Max. e-matches per pin

The max. e-matches per pin is a limit on the number of simultaneous effects that Finale will assign to the same pin. If the field is set to 1, then each pin will ignite a single e-match. Many firing systems can ignite only a limited number of e-matches per pin, so this field must be set accordingly.

Caliber and angle filters

The Caliber filter and Angle filter fields place restrictions on the module's address assignments. It is a common preference, for example, to set the caliber filter to "Same caliber" in order to avoid a situation in which wires from a module feed racks of different calibers. In some cases, such as the pre-attached racks scenario described below, the modules must be filtered to "Same caliber" and "Same angle" because they are pre-attached to the racks they are intended to service.

The options from the "Show > Set firing system > Customize" menu apply to the default module configuration. These settings do not affect any modules that you've added manually to the launch positions, but they do affect the settings of modules automatically added to launch positions.

As discussed in the basic approaches sections, above, you can manually add modules to launch positions by editing the launch position and then clicking the "edit modules" link. The manually added modules have the same choices for options as the default configuration, but you can specify the options individually and differently on a per-module basis.

Restricting a Module to a Combination of Calibers like 3" + 4"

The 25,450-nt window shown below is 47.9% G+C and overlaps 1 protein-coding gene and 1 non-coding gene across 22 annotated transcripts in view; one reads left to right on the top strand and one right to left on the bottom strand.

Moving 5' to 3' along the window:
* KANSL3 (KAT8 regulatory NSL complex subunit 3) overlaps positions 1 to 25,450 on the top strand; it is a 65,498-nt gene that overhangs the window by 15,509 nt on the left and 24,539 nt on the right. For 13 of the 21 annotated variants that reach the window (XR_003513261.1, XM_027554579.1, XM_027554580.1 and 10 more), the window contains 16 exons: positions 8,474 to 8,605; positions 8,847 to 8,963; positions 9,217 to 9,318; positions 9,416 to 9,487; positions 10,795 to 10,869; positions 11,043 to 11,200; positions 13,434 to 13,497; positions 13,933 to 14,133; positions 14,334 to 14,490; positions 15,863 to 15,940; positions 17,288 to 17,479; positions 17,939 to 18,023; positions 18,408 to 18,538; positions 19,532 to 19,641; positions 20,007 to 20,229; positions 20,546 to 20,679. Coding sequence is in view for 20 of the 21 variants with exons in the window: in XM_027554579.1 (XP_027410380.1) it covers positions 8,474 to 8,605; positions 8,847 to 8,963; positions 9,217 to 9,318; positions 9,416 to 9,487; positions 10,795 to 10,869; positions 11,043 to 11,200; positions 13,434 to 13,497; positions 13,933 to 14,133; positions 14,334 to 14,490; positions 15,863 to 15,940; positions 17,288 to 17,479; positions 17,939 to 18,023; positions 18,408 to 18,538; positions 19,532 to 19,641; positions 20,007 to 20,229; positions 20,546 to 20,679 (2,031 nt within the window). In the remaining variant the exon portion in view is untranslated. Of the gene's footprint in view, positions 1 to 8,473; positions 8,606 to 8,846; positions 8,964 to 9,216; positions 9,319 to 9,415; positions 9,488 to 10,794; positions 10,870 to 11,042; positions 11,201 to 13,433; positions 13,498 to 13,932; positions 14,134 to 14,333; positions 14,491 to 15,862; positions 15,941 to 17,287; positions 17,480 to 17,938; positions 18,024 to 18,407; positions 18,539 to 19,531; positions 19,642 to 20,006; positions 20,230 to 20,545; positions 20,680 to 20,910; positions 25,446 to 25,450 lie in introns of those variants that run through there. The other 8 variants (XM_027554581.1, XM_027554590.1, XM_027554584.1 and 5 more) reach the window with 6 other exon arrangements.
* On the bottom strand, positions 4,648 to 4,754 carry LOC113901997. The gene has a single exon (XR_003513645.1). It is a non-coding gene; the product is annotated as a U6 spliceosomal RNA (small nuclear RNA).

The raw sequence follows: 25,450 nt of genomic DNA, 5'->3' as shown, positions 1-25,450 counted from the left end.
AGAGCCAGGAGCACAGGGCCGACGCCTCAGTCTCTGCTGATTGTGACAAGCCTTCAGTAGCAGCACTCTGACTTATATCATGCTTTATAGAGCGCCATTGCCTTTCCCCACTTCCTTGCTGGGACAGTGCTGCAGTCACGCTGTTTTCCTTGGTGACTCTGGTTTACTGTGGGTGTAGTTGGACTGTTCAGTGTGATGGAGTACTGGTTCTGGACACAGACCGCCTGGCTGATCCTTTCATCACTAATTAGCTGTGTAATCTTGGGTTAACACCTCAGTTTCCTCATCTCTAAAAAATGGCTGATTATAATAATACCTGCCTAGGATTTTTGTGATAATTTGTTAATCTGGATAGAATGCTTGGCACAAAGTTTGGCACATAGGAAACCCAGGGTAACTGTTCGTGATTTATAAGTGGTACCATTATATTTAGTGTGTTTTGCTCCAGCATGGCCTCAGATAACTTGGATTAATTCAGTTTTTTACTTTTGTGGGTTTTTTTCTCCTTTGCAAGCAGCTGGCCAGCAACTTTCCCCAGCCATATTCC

The caliber and angle filters in the per-module addressing options enable you to place restrictions on the module to limit it to 3" mortars, for example. But what if you want to restrict a module to a combination of calibers? If there isn't a filter option that matches the combination you want, you can partition a module into different ranges of pins and apply a different filter to each range. For example, if you have a module of 50 pins that you would like to apply to 3" and 4" shells, you can split this module up into a range of 25 pins to 3" shells and 25 pins to 4" shells.

The strategy for splitting a module into different pin ranges is to treat each range of pins as a separate module with the same address but a different First pin number. The 50 pin module example for 3" and 4" shells could be represented as two modules configured like this:

Module Description

Address

First Pin

No. of pins

E-matches/pin

Caliber

Angle

Custom

1

1

25

999

3" Mortar

Any

Custom

1

26

25

999

4" Mortar

Any